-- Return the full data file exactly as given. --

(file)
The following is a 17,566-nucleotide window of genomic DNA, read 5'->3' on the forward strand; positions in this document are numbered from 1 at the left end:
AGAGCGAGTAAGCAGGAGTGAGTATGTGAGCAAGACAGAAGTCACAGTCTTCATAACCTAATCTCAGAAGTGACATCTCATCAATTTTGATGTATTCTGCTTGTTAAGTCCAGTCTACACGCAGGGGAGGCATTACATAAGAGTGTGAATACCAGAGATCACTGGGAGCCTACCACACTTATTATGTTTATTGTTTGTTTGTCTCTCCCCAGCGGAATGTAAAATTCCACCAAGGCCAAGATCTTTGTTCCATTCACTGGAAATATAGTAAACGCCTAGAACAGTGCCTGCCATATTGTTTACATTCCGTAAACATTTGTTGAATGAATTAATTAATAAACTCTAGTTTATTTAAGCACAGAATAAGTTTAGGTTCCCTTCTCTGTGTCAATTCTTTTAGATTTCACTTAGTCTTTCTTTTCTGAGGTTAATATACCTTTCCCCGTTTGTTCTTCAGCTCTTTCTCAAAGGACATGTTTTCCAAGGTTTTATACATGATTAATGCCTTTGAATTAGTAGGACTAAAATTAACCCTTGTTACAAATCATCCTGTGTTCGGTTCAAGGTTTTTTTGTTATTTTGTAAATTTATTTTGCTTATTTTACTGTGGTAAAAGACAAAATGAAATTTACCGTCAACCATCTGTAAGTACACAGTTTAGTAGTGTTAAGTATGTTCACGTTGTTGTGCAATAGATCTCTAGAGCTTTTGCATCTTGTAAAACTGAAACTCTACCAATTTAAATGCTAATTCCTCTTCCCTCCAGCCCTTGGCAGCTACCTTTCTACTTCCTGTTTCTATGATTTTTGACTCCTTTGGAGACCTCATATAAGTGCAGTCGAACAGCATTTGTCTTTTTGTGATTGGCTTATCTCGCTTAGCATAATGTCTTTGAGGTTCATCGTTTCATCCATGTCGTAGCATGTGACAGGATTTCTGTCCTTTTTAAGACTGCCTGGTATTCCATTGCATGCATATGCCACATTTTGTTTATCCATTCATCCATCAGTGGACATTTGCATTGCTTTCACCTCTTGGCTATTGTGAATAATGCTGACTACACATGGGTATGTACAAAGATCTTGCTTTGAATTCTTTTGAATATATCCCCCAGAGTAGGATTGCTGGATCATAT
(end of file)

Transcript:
The following is a 17,566-nucleotide window of genomic DNA, read 5'->3' on the forward strand; positions in this document are numbered from 1 at the left end:
AGAGCGAGTAAGCAGGAGTGAGTATGTGAGCAAGACAGAAGTCACAGTCTTCATAACCTAATCTCAGAAGTGACATCTCATCAATTTTGATGTATTCTGCTTGTTAAGTCCAGTCTACACGCAGGGGAGGCATTACATAAGAGTGTGAATACCAGAGATCACTGGGAGCCTACCACACTTATTATGTTTATTGTTTGTTTGTCTCTCCCCAGCGGAATGTAAAATTCCACCAAGGCCAAGATCTTTGTTCCATTCACTGGAAATATAGTAAACGCCTAGAACAGTGCCTGCCATATTGTTTACATTCCGTAAACATTTGTTGAATGAATTAATTAATAAACTCTAGTTTATTTAAGCACAGAATAAGTTTAGGTTCCCTTCTCTGTGTCAATTCTTTTAGATTTCACTTAGTCTTTCTTTTCTGAGGTTAATATACCTTTCCCCGTTTGTTCTTCAGCTCTTTCTCAAAGGACATGTTTTCCAAGGTTTTATACATGATTAATGCCTTTGAATTAGTAGGACTAAAATTAACCCTTGTTACAAATCATCCTGTGTTCGGTTCAAGGTTTTTTTGTTATTTTGTAAATTTATTTTGCTTATTTTACTGTGGTAAAAGACAAAATGAAATTTACCGTCAACCATCTGTAAGTACACAGTTTAGTAGTGTTAAGTATGTTCACGTTGTTGTGCAATAGATCTCTAGAGCTTTTGCATCTTGTAAAACTGAAACTCTACCAATTTAAATGCTAATTCCTCTTCCCTCCAGCCCTTGGCAGCTACCTTTCTACTTCCTGTTTCTATGATTTTTGACTCCTTTGGAGACCTCATATAAGTGCAGTCGAACAGCATTTGTCTTTTTGTGATTGGCTTATCTCGCTTAGCATAATGTCTTTGAGGTTCATCGTTTCATCCATGTCGTAGCATGTGACAGGATTTCTGTCCTTTTTAAGACTGCCTGGTATTCCATTGCATGCATATGCCACATTTTGTTTATCCATTCATCCATCAGTGGACATTTGCATTGCTTTCACCTCTTGGCTATTGTGAATAATGCTGACTACACATGGGTATGTACAAAGATCTTGCTTTGAATTCTTTTGAATATATCCCCCAGAGTAGGATTGCTGGATCATAT